Can I call this Experimental Archaeology yet?

There’s only so much looking at pictures and videos can do for you when trying to figure out how people spun. At some stage you’re going to have to just pick up a spindle, give it a go and see what works.

Of course, the first then I did was sit down and order a bunch of stuff from the internet, but with internet ordering comes the wait of up to a month for your goodies. So I got a dowel, whittled it down with a craft knife to a point on one end and a taper on the other and added a bunch of hairties to make a whorl.

Because I needed something to spin I dug around in my stash and pulled out some wool designed for  needle felting and spun that. I spun from the fold, and I used my spindle supported in a little bowl to start off with. No, I don’t have any evidence for this but I’m learning. I figure that if I don’t have to worry about keeping the spindle in the air I can work on my drafting and twist and other things.

Here’s my first attempt. I plied it because it wasn’t the strongest piece of string in the world. It could be worse for a first go. To ply it I just made a ball and pulled from the centre and the outside at the same time and spun it to ply it.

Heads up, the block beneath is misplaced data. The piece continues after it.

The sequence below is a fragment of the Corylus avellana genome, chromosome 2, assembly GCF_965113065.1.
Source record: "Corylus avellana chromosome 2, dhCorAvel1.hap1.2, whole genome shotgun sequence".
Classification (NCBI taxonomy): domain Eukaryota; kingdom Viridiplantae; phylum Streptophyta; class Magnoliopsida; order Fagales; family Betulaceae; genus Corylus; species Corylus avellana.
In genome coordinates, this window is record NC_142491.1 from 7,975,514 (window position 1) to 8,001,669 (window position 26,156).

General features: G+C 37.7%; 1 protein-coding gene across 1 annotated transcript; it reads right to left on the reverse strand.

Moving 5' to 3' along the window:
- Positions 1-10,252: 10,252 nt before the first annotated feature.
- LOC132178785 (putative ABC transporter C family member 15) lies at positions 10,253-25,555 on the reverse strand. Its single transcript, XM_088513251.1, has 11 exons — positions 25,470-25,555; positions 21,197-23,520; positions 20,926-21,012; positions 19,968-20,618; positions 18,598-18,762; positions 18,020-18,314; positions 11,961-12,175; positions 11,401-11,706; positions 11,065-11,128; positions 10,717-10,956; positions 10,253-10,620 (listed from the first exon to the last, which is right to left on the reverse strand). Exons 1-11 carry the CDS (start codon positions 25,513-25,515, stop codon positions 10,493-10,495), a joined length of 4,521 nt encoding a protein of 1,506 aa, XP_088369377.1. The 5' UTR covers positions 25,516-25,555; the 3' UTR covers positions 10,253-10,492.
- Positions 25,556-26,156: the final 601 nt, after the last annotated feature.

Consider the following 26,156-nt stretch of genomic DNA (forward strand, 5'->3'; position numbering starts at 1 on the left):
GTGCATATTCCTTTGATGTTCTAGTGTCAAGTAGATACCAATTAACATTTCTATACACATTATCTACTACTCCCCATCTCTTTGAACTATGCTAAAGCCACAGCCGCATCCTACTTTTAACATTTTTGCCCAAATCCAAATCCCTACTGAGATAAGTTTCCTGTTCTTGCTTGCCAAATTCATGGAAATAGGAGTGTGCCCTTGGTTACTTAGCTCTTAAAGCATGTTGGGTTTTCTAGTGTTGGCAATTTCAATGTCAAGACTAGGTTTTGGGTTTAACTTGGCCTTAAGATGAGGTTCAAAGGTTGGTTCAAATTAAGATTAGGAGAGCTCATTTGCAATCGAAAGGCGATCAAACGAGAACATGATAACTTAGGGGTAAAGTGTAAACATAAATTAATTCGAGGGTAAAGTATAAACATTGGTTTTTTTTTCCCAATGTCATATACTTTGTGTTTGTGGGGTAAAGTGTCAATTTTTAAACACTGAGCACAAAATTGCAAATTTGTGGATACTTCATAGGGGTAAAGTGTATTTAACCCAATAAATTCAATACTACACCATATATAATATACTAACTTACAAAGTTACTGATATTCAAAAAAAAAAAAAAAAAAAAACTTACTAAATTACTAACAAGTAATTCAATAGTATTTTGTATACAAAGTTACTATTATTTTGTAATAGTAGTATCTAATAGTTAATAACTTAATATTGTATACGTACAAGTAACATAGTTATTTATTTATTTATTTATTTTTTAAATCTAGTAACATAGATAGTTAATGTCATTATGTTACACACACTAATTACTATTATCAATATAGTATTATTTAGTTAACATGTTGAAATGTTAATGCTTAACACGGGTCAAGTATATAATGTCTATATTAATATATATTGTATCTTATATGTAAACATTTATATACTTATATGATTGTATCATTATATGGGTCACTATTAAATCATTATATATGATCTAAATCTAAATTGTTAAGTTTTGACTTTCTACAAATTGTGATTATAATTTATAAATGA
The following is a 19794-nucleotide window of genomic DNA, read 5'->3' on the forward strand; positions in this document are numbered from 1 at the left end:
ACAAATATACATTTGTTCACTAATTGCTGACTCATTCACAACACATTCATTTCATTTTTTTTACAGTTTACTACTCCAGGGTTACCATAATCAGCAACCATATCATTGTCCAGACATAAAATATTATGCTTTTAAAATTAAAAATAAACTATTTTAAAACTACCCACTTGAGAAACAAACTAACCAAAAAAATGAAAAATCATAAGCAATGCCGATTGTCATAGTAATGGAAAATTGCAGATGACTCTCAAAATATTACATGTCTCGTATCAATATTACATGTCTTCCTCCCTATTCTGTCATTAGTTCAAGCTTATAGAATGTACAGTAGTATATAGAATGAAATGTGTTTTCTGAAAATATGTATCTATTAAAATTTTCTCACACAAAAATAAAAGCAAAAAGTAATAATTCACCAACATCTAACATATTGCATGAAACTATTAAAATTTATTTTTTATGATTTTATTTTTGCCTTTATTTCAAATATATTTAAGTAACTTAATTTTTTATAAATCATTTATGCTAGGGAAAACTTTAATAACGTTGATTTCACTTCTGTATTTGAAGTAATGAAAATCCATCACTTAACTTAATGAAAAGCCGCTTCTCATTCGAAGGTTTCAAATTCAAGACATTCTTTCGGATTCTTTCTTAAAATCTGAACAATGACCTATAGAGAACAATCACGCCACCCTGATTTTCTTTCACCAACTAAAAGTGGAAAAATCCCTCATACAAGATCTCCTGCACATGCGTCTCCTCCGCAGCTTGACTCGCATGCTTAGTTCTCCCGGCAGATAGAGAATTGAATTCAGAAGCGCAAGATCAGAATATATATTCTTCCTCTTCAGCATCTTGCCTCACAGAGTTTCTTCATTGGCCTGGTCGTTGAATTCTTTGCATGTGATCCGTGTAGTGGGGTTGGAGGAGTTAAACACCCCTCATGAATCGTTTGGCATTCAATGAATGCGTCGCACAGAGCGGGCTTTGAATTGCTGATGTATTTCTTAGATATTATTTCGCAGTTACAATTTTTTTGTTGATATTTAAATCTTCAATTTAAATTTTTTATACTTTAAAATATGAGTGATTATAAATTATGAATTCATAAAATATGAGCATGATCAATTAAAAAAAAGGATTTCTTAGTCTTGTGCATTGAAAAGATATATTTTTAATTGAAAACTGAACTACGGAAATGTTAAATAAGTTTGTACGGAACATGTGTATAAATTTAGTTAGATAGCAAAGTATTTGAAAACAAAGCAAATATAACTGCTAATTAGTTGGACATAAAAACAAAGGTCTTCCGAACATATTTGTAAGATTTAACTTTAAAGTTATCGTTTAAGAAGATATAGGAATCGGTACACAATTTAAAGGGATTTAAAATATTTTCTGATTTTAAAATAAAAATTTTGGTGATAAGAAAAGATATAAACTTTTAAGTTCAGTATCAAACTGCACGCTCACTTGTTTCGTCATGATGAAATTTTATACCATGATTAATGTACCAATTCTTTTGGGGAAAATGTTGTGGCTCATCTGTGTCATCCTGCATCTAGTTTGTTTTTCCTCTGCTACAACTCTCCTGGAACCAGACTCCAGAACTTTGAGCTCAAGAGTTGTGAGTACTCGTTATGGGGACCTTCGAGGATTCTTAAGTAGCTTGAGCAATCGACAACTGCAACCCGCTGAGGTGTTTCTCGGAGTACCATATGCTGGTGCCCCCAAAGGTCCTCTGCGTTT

Just as I was getting bored of the felting wool my flax tow arrived. Flax tow is the waste from making line flax which comes in stricks. This is the beautiful long stuff I want for my spinning, but the tow was easy to come by and I wanted something. I’m not sure about importing flax stricks into Australia and can’t find a local supplier. Apparently there is one somewhere…

 

I still used the supported spinning method to spin this but instead of spinning it from the fold I lay a bit of sliver over my left shoulder and pulled from there, almost using my shoulder as a king of a distaff.

Well, that’s all for today. Next time I’ll investigate distaffs and see if I can figure out why medieval women loved them so much and modern women seem to shun them!

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